Lawmakers are weighing a decision about the future of Docking State Office Building. Here's what to know.

Andrew Bahl
Topeka Capital-Journal
Morning light illuminates the Robert B. Docking State Office Building, 915 S.W. Harrison St, as state employees walk around the block. Lawmakers are weighing their options on the long-awaited renovation of the downtown building, with an option to shrink the height on the table.

Lawmakers are weighing their options on the long-awaited renovation of the Docking State Office Building downtown, with many leaning towards a shorter, six-floor facility using some — but not all — of the current floorplan.

Earlier this year, legislators finally approved $120 million in bond sales be used to fund an overhaul of the Docking building, which has been an object of consternation in the wake of failed efforts to demolish the 62-year-old complex.

Now, the question becomes what the project will look like.

Current proposals would involve either a renovation of the entire building or a separate plan to reduce its size to three floors, with three brand new floors added on top of the structure.

The second plan would be about $15 million cheaper overall, although it would limit the amount of space available and is estimated to be completed in 2025, a year later than merely renovating the existing structure.

That isn't necessarily a bad thing in the minds of many lawmakers, however, as a smaller building would also likely cost less to heat and cool.

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"The feel I get is we need to reduce the size of the Docking building — it is more cost efficient ... That is my recommendation," said Rep. John Alcala, D-Topeka, whose district includes the capitol complex.

Department of Administration Secretary DeAngela Burns-Wallace presented the options to a committee charged with making a final recommendation to a panel of top lawmakers.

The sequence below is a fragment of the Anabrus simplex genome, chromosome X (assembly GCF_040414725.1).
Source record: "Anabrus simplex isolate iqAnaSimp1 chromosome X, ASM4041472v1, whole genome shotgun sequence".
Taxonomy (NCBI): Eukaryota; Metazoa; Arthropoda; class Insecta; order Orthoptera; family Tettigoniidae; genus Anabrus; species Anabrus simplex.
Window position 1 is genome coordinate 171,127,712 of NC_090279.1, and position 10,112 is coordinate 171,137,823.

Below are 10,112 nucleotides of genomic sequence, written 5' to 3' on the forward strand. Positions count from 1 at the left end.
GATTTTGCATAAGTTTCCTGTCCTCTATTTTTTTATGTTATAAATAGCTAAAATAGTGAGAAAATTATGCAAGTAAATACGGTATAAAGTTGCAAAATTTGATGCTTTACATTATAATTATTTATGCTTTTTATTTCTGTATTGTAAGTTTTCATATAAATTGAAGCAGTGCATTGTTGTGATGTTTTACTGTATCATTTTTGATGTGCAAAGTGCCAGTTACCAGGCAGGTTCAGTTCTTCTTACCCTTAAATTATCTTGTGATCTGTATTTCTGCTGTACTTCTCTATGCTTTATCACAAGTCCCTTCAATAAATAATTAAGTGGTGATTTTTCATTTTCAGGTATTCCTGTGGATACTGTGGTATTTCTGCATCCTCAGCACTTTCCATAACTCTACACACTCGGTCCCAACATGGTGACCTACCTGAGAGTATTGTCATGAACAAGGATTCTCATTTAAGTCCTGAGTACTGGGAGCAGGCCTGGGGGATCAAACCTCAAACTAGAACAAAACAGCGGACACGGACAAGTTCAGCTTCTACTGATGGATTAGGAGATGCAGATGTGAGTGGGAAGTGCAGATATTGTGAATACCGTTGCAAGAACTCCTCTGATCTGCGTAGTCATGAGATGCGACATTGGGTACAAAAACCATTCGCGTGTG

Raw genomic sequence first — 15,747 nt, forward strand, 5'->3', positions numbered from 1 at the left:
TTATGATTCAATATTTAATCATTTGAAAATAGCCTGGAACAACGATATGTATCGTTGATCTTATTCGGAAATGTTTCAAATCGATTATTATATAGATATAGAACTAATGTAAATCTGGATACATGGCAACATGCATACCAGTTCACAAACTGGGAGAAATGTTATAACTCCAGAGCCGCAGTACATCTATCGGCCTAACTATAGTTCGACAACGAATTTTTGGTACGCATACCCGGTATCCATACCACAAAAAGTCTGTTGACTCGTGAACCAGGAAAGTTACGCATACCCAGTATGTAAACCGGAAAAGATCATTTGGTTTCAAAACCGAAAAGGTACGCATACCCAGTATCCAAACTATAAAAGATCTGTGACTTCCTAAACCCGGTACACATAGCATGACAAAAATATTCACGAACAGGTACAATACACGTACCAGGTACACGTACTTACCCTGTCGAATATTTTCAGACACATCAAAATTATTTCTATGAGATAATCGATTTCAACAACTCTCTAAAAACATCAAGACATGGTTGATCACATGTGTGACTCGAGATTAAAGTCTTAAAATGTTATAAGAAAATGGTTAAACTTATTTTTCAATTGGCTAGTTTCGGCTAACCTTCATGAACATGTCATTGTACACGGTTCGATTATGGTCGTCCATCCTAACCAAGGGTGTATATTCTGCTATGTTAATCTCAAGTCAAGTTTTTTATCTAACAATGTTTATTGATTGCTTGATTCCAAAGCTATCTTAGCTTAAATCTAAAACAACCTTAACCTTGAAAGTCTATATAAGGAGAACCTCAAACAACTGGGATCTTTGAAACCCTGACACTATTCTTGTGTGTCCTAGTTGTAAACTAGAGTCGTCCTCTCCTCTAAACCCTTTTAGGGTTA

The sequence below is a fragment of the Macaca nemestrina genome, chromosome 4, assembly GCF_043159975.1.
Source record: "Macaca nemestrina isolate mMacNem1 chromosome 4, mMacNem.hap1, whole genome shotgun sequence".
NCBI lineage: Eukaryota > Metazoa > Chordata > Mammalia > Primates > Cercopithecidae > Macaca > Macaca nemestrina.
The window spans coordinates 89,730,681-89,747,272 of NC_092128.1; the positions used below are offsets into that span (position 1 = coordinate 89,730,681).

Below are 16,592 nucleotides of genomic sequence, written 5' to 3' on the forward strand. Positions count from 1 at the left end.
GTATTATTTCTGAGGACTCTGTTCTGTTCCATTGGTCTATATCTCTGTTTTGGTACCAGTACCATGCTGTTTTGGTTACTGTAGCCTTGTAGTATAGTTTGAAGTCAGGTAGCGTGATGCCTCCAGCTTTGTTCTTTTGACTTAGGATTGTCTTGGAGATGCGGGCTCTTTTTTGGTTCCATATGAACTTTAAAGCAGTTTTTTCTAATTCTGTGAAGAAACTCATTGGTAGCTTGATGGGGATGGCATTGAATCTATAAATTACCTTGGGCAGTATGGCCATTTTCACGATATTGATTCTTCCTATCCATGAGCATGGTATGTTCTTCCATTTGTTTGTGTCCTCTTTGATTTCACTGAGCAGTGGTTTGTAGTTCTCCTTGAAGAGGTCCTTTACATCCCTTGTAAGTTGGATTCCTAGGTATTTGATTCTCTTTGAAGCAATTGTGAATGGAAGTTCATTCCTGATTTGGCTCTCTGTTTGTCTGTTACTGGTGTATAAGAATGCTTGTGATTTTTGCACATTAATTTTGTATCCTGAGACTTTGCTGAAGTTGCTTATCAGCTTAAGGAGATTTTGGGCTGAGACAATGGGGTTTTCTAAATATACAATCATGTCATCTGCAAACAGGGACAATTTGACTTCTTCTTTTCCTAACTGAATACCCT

She noted the shorter building would include more event and training space, something that could be a major improvement for state agencies. There are few options for large gathering spaces in state buildings downtown, including the Statehouse, something which became noticeable during the COVID-19 pandemic.

"I see this as an operational need across state agencies as well," Burns-Wallace said. "Making us more effective and efficient in the capitol complex to deliver the things we need as well."

Legislators are on the clock, however.

Burns-Wallace said as much as half of the renovation costs could be covered by federal COVID-19 aid, although she cautioned many parts of the building project wouldn't be considered an allowable expense for the dollars.

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Still, the flexibility to save state money was an attractive one for lawmakers.

"We've kicked this can down the road," said Sen. Tom Hawk, D-Manhattan. "And I suspect with the world we live in no one is going to get the perfect building they want. I think it would be a huge mistake for us not to get a decision where we can at least use (federal) money to do part of the cost."

It comes with a catch, however. The state has to plan how to use the funds by 2024 and the monies have to be spent by 2026. Both project plans would fit into that window, although delays could affect that timeline.

The Docking State Office Building, 915 S.W. Harrison St., is seen from a helicopter on Feb. 27, 2020.

Officials also want to use federal funding to relocate the Kansas Department of Health and Environment laboratory, which currently sits at Forbes Field airport. The agency has said it has outgrown the space and received legislative approval to consider other options.

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But those that got the seal of approval from KDHE staff would involve moving to one of two sites owned by the state. One option would be on parking lots adjacent to the Statehouse complex, while the other would be on the grounds of the Kansas Neurological Institute.

While the possibility of purchasing or leasing land is also an option, it is considered less attractive because of its additional costs and the delays it would add into the project.

The Joint Committee on State Building Construction is expected to make recommendations on the Docking and KDHE proposals next month. Rep. Marty Long, R-Ulysses, who chairs the committee, said that wouldn't be a second too soon.

"We're running out of time," he said.

Andrew Bahl is a senior statehouse reporter for the Topeka Capital-Journal. He can be reached at or by phone at 443-979-6100.